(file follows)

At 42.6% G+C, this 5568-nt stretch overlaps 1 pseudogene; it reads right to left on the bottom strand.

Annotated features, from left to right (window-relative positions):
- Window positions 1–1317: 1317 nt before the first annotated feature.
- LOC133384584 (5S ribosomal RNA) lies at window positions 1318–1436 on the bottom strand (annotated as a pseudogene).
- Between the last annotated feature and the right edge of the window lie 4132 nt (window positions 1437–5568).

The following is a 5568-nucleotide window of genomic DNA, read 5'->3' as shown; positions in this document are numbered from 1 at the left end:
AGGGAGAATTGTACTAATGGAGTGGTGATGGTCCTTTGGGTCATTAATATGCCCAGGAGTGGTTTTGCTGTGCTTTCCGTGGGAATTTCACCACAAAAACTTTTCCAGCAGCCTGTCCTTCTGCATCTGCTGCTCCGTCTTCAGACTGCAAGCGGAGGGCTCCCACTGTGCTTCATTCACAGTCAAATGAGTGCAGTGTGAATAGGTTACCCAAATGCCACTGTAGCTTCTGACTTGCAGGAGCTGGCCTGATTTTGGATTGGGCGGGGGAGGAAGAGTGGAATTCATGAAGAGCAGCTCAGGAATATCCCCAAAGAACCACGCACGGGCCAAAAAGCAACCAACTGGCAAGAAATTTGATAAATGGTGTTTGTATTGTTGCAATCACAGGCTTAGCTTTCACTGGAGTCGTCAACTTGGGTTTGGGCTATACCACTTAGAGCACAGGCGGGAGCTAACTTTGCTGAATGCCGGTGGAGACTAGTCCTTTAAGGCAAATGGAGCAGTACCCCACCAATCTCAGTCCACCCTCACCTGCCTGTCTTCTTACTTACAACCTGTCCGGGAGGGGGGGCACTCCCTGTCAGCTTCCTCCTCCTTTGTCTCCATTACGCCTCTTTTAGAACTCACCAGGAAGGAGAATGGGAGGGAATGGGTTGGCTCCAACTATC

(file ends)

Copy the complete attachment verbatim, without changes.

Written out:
At 42.6% G+C, this 5568-nt stretch overlaps 1 pseudogene; it reads right to left on the bottom strand.

Annotated features, from left to right (window-relative positions):
- Window positions 1–1317: 1317 nt before the first annotated feature.
- LOC133384584 (5S ribosomal RNA) lies at window positions 1318–1436 on the bottom strand (annotated as a pseudogene).
- Between the last annotated feature and the right edge of the window lie 4132 nt (window positions 1437–5568).

The following is a 5568-nucleotide window of genomic DNA, read 5'->3' as shown; positions in this document are numbered from 1 at the left end:
AGGGAGAATTGTACTAATGGAGTGGTGATGGTCCTTTGGGTCATTAATATGCCCAGGAGTGGTTTTGCTGTGCTTTCCGTGGGAATTTCACCACAAAAACTTTTCCAGCAGCCTGTCCTTCTGCATCTGCTGCTCCGTCTTCAGACTGCAAGCGGAGGGCTCCCACTGTGCTTCATTCACAGTCAAATGAGTGCAGTGTGAATAGGTTACCCAAATGCCACTGTAGCTTCTGACTTGCAGGAGCTGGCCTGATTTTGGATTGGGCGGGGGAGGAAGAGTGGAATTCATGAAGAGCAGCTCAGGAATATCCCCAAAGAACCACGCACGGGCCAAAAAGCAACCAACTGGCAAGAAATTTGATAAATGGTGTTTGTATTGTTGCAATCACAGGCTTAGCTTTCACTGGAGTCGTCAACTTGGGTTTGGGCTATACCACTTAGAGCACAGGCGGGAGCTAACTTTGCTGAATGCCGGTGGAGACTAGTCCTTTAAGGCAAATGGAGCAGTACCCCACCAATCTCAGTCCACCCTCACCTGCCTGTCTTCTTACTTACAACCTGTCCGGGAGGGGGGGCACTCCCTGTCAGCTTCCTCCTCCTTTGTCTCCATTACGCCTCTTTTAGAACTCACCAGGAAGGAGAATGGGAGGGAATGGGTTGGCTCCAACTATC